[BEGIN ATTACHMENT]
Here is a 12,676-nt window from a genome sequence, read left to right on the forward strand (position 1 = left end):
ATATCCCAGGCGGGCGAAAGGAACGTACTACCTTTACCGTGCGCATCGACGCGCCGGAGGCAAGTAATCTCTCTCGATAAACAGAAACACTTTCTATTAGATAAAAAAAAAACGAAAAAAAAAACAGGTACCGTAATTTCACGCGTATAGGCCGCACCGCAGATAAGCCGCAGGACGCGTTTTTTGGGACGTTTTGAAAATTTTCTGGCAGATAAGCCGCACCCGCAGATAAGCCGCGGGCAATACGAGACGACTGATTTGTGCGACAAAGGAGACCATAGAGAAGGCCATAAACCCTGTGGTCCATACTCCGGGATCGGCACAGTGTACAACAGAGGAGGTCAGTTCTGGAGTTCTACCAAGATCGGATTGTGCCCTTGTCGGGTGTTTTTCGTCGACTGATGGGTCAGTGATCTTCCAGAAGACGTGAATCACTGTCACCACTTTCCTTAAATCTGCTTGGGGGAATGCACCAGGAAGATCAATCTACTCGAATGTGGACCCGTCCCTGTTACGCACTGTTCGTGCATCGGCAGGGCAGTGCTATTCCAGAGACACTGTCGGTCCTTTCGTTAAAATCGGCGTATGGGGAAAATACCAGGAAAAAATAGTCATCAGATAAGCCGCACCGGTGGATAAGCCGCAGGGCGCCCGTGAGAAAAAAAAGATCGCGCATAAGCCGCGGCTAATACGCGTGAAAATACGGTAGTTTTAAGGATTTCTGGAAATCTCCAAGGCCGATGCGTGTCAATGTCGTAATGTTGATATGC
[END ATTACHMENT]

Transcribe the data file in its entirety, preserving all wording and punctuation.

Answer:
Here is a 12,676-nt window from a genome sequence, read left to right on the forward strand (position 1 = left end):
ATATCCCAGGCGGGCGAAAGGAACGTACTACCTTTACCGTGCGCATCGACGCGCCGGAGGCAAGTAATCTCTCTCGATAAACAGAAACACTTTCTATTAGATAAAAAAAAAACGAAAAAAAAAACAGGTACCGTAATTTCACGCGTATAGGCCGCACCGCAGATAAGCCGCAGGACGCGTTTTTTGGGACGTTTTGAAAATTTTCTGGCAGATAAGCCGCACCCGCAGATAAGCCGCGGGCAATACGAGACGACTGATTTGTGCGACAAAGGAGACCATAGAGAAGGCCATAAACCCTGTGGTCCATACTCCGGGATCGGCACAGTGTACAACAGAGGAGGTCAGTTCTGGAGTTCTACCAAGATCGGATTGTGCCCTTGTCGGGTGTTTTTCGTCGACTGATGGGTCAGTGATCTTCCAGAAGACGTGAATCACTGTCACCACTTTCCTTAAATCTGCTTGGGGGAATGCACCAGGAAGATCAATCTACTCGAATGTGGACCCGTCCCTGTTACGCACTGTTCGTGCATCGGCAGGGCAGTGCTATTCCAGAGACACTGTCGGTCCTTTCGTTAAAATCGGCGTATGGGGAAAATACCAGGAAAAAATAGTCATCAGATAAGCCGCACCGGTGGATAAGCCGCAGGGCGCCCGTGAGAAAAAAAAGATCGCGCATAAGCCGCGGCTAATACGCGTGAAAATACGGTAGTTTTAAGGATTTCTGGAAATCTCCAAGGCCGATGCGTGTCAATGTCGTAATGTTGATATGC